Research Roundup 7 - natural answers for antibiotic resistant infections

The danger of MRSA and the promise of effective natural treatments.
Nancy Scanlan, DVM

MRSA (methicillin-resistant Staphylococcus aureus) is increasingly in the news. One cause has been over-use of antibiotics, especially of sub-clinical doses that do not completely kill the infection. Because of that, low levels of antibiotics are being phased out of animal feed. But people who do not take the proper amount of antibiotics contribute to the problem, and bacteria can trade resistant genes with each other, which causes even more problems.

A number of natural treatments have been explored for possible use in MRSA infections. Most of them have been studied for use in wounds, although some have been studied for internal use. Much of the study has used extracts of various herbs or oils, testing them the same way that bacteria are tested with various antibiotics to see which antibiotic is the best one to give. (This is known as a culture and sensitivity test.) With antibiotics, the amount has been correlated with the proper dose by mouth and so the test is valid for medication taken by mouth as well as for skin infections. Unfortunately, this information is less common for natural medicines, and so this type of study is not as helpful for internal infections. However there are several studies that showed effectiveness of some natural substances in MRSA infections in humans, and one in mice.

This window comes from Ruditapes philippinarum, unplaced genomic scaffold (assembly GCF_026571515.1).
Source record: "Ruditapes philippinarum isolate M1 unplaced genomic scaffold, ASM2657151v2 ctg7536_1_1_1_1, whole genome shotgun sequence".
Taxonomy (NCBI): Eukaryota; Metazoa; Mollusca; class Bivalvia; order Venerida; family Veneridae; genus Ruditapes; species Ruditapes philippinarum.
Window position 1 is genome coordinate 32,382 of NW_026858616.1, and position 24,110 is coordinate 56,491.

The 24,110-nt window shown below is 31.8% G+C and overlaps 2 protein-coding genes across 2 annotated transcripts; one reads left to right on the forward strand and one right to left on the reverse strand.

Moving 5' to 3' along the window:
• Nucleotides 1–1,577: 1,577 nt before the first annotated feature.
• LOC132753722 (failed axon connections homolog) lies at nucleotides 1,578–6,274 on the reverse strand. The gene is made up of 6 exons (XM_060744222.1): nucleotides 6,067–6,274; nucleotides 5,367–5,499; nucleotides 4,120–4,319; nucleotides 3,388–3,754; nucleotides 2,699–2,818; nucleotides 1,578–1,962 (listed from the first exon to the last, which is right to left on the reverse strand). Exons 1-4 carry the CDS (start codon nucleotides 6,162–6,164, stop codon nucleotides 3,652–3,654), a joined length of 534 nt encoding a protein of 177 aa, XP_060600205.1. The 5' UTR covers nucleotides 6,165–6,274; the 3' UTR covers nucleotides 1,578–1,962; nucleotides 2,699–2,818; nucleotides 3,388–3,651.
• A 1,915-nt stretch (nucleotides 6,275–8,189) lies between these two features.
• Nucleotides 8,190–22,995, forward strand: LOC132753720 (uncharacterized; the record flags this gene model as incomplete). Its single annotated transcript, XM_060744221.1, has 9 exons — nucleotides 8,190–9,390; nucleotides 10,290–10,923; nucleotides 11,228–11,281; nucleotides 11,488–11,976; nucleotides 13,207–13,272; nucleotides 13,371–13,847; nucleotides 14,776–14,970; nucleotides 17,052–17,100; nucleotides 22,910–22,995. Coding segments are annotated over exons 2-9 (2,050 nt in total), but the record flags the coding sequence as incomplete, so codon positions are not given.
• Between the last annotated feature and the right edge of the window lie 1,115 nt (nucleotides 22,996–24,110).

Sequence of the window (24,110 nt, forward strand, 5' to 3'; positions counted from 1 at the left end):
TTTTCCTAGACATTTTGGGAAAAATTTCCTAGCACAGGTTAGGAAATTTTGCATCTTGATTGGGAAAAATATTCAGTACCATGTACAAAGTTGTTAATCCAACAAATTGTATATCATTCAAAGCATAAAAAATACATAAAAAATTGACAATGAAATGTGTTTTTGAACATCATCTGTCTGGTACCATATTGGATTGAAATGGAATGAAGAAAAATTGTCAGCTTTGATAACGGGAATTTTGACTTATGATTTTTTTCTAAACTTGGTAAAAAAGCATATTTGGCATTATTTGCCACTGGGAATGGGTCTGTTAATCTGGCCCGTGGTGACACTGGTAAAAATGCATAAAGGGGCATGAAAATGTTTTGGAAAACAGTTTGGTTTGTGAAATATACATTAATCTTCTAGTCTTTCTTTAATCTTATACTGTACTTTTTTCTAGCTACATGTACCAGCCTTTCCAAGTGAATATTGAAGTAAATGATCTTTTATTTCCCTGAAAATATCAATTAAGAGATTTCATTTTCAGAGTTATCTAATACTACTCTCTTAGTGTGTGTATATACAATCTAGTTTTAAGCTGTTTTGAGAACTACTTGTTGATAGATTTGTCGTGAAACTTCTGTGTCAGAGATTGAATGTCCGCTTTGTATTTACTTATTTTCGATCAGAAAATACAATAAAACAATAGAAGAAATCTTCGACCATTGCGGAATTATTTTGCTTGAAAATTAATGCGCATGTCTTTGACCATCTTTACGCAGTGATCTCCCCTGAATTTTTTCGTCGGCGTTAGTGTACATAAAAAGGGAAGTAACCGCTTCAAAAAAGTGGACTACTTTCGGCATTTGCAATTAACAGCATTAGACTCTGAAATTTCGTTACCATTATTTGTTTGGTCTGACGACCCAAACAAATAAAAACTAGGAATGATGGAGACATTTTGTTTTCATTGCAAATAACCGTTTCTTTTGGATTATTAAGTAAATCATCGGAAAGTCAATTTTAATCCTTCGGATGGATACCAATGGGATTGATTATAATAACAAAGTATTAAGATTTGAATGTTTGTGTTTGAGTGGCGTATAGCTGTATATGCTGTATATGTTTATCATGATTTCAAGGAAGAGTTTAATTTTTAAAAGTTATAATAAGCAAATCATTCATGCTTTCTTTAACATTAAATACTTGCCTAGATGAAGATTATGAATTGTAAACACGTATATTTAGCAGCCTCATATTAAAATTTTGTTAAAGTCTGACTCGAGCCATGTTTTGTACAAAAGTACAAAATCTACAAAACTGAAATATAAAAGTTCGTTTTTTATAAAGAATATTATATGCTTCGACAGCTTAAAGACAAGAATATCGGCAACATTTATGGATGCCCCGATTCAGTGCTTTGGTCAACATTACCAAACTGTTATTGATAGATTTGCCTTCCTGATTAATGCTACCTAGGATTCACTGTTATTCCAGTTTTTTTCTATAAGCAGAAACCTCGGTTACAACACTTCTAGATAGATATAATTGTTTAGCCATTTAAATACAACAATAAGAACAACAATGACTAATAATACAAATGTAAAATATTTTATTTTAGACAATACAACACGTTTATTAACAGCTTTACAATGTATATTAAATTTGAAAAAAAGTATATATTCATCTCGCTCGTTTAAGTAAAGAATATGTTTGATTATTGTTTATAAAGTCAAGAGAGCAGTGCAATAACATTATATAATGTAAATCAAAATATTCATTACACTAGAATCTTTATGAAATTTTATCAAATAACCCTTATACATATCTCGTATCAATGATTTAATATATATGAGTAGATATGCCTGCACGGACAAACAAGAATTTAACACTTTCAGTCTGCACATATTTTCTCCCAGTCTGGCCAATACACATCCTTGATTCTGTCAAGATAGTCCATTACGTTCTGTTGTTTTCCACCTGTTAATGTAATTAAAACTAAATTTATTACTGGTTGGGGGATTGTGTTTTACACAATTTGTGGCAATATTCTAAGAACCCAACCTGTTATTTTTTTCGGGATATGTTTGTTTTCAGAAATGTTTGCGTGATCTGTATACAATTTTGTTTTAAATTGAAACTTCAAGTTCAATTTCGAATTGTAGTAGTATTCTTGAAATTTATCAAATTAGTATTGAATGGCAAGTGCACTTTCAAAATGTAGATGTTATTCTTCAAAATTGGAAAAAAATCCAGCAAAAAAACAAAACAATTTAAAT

First of all, there is a definite advantage to giving both a prebiotic and a probiotic if your pet has an intestinal infection (even if it isn’t MRSA). While a probiotic worked pretty well, a combination of prebiotic and probiotic was the only thing that completely protected against intestinal MRSA infections.

For a middle ear infection that was resistant to regular antibiotics, a bacteriophage treatment was tried. (Bacteriophages are parasites on bacteria.) That helped a little bit but it wasn’t until lactoferrin was added (taken by mouth) that the infection cleared up. Lactoferrin comes from milk.

Grapefruit seeds (not their extract) were used to help people with urinary tract infections that were resistant to bacteria. Not only did they decrease the number of bacteria, they also reversed the resistance of the bacteria, so that antibiotics started working again.

Hyperbaric oxygen therapy improved the action of antibiotics in MRSA infections in the mediastinum (a membrane present in the chest).

Curcumin was shown to be effective against MRSA. So were some other herbs, including Areca catechu L., Oryza sativa L., and Garcinia mangostana L. These tests were the “culture and sensitivity” type, so while they definitely have application for wounds, it is not yet clear if they can work as well taken internally. Tea tree oil as the oil, a cream, and a body wash, has also shown anti-MRSA effect. Most people are also aware of the power of manuka honey to help heal wounds, and part of the reason is its anti-MRSA effect.

The essential oils Eucalyptus, Tea tree, Thyme white, Lavender, Lemon, Lemongrass, Cinnamon, Grapefruit, Clove Bud, Sandalwood, Peppermint, Kunzea and Sage oils have all shown antibacterial effect against MRSA and other hospital-acquired infections. In one study, the best effects were shown by Thyme white, Lemon, Lemongrass and Cinnamon oil.

Finally, in humans, patients with MRSA infections were more likely to have a vitamin D deficiency than people with other types of infection.

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